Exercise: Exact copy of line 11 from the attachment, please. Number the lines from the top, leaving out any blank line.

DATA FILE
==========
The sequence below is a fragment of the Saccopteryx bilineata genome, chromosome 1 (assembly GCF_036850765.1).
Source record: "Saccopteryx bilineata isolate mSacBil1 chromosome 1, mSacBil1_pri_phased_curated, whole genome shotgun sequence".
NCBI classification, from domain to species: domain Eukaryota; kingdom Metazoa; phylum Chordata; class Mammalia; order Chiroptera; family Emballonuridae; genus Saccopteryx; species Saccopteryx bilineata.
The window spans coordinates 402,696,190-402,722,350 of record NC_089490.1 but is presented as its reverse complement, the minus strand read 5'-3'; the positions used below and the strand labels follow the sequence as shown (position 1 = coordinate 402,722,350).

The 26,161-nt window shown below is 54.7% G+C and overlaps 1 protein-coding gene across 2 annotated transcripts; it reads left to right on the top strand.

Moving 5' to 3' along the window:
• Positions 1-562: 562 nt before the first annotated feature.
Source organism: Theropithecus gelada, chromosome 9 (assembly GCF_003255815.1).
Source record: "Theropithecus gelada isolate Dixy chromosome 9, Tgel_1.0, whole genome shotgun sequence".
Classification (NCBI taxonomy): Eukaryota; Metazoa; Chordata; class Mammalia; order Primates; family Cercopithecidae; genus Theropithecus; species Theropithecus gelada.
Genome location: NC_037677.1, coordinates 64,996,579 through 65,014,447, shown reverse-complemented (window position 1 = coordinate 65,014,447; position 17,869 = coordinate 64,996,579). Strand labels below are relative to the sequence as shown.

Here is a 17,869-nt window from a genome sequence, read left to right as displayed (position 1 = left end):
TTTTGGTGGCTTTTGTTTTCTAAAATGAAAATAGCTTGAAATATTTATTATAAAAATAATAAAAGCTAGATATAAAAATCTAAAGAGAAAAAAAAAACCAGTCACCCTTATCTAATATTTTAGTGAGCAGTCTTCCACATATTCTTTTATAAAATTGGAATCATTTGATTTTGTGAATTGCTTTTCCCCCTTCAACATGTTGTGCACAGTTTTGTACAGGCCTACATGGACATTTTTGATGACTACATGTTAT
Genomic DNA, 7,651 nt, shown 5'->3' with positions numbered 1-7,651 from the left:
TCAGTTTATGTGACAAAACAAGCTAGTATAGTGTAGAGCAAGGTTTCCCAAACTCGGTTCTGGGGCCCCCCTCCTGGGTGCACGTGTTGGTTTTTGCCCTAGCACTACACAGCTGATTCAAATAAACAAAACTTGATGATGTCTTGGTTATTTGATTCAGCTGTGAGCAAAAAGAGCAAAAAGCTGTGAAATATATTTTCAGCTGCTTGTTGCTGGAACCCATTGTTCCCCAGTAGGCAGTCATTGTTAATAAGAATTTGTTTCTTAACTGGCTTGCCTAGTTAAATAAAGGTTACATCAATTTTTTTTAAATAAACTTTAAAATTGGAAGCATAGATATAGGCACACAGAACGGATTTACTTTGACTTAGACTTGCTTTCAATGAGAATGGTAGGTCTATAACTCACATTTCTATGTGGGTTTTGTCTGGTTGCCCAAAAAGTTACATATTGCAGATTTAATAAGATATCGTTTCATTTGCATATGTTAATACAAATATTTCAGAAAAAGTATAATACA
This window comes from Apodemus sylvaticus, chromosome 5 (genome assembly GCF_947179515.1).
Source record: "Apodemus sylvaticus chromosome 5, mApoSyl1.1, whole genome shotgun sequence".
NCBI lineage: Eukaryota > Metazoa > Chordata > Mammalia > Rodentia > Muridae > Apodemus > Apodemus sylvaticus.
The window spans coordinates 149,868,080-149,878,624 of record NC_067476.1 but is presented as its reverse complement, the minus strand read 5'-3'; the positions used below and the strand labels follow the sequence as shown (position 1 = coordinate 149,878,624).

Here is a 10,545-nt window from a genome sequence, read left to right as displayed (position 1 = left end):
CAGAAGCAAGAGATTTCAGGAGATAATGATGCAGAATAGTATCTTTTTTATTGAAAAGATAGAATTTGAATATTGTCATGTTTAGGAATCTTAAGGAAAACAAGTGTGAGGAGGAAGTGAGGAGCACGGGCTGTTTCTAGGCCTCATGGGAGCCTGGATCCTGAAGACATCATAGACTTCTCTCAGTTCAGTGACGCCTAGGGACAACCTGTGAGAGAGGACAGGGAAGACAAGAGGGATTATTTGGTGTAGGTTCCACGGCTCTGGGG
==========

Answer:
Genome location: NC_037677.1, coordinates 64,996,579 through 65,014,447, shown reverse-complemented (window position 1 = coordinate 65,014,447; position 17,869 = coordinate 64,996,579). Strand labels below are relative to the sequence as shown.